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Great content is just as much about presentation as it is about subject matter and research. A content curator finds ways to re-purpose existing content in a way that adds value. The most obvious example is a post consisting of a number of links to other pieces of content. Obviously, this can be seen as lazy or as failing to add value when it is done incorrectly. Rather than tell you how to curate content, I thought it would be a better idea to walk through some examples of sites that are doing a great job.
I believe I've mentioned this site before, probably more than once, and that's because it is such an incredibly successful example of link bait. But if you take a closer look, you can also see it as a form of content curation. Their trademark is to create funny list articles like 5 Scientific Reasons a Zombie Apocalypse Could Actually Happen (their most linked to page).
These articles are lists of facts and news stories with long term appeal, that fit into a common theme, and that are written to be funny. Unlike, say, the Wall Street Journal, they are not breaking news straight from the source. They are re-purposing existing information and adding value by collecting tons of surprising and counterintuitive information in one place, then making it hilarious.
Another great example of this is their Images You Won't Believe Aren't Photoshopped series, which simply lists surprising images, and describes why they look so strange. This is a great example of content curation at its finest.
The yearly update on search engine ranking factors just might be the reason for Moz's success, with only WhiteBoard Friday to challenge it. Up until the 2011 release, the ranking factors were based entirely on a survey of some of the biggest SEOs in the industry. The introduction of their own internal correlative data adds tremendous value, of course, but the survey is still an invaluable part of the process.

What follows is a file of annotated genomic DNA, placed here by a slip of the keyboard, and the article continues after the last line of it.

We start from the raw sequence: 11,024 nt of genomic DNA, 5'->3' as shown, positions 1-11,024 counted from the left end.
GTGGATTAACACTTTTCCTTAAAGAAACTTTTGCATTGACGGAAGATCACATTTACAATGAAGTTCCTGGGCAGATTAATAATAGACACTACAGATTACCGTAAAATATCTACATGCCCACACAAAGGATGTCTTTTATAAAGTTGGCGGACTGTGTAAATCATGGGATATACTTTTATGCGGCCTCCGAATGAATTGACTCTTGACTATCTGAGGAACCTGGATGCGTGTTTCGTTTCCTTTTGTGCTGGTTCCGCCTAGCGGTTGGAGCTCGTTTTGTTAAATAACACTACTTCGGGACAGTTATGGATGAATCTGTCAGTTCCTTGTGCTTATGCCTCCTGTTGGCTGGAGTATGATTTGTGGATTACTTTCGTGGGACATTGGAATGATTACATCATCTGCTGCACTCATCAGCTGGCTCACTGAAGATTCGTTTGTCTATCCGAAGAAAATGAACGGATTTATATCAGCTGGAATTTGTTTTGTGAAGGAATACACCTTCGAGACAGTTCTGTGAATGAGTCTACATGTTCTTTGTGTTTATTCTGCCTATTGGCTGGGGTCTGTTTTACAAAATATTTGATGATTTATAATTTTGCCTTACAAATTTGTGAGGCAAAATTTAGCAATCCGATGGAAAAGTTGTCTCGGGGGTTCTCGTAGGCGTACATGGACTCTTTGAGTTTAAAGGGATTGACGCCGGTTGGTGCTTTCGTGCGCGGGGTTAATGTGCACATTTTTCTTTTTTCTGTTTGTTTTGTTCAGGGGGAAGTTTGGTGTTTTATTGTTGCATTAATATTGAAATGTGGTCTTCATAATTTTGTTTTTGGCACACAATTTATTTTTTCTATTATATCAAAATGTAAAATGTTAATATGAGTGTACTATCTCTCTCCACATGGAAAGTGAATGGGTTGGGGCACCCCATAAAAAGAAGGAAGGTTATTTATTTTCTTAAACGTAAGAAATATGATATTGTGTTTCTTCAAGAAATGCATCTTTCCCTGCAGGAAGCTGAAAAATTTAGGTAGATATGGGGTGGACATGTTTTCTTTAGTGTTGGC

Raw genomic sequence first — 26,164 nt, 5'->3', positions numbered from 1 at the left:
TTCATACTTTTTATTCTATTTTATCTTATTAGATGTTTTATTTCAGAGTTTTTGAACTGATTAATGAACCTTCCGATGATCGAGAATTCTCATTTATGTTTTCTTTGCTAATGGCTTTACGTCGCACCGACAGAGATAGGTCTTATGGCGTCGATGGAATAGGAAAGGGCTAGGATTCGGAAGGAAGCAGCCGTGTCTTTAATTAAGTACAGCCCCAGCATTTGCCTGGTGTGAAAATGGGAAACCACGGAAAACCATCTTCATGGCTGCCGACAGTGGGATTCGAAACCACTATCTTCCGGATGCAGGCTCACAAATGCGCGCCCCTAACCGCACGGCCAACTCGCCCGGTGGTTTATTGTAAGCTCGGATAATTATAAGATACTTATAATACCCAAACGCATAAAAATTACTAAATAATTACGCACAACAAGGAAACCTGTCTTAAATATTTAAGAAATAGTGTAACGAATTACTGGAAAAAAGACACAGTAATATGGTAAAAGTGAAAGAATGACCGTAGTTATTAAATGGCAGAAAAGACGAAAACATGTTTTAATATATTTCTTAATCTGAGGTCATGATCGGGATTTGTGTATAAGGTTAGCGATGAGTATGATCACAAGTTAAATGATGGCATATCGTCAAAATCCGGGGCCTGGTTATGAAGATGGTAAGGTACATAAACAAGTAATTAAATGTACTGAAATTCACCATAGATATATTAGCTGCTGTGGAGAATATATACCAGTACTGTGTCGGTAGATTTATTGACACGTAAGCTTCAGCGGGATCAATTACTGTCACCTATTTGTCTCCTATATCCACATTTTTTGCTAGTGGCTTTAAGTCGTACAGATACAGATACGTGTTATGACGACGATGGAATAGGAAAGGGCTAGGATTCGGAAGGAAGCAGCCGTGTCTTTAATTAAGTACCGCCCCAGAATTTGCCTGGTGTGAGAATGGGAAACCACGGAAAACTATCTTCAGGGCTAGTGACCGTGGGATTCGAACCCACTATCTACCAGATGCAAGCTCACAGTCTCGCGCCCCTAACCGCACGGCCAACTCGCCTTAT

And what is a survey if it isn't curated content? The search ranking factors series has obtained more link authority than any other single page on SEOMoz. The site's most successful link building project was the result of collecting and re-purposing data from the industry as a whole.
Except for the home page, Mashable's most linked to page is actually a category page, a list of articles about Facebook. Why would a category page rank so well? Because it is more than just an automatically generated page consisting of all articles in the Facebook category.
Yes, such a list does exist on the page, but you don't see it until after you read a brief introduction to the category, followed by a list of their four absolute best pieces of content on the subject.
Imagine just how powerful you could make your own tag or category pages just by adding a header like this, collecting together your absolute best articles on the subject so that users don't have to dig through every headline to find your best work. This makes your category pages worthy in and of themselves. The proof is in the fact that this particular category page holds links from CNN and dozens of pages with domain authority in the 90s.
As you can see, content curation can be incredibly powerful, and it doesn't have to make you look like a content scraper who adds zero value to the web. Mashups, lists, summaries, collections, and timelines can be incredibly valuable resources.
Have you tried content curation in the past? Can you point to other great examples?
Image credit: See-ming Lee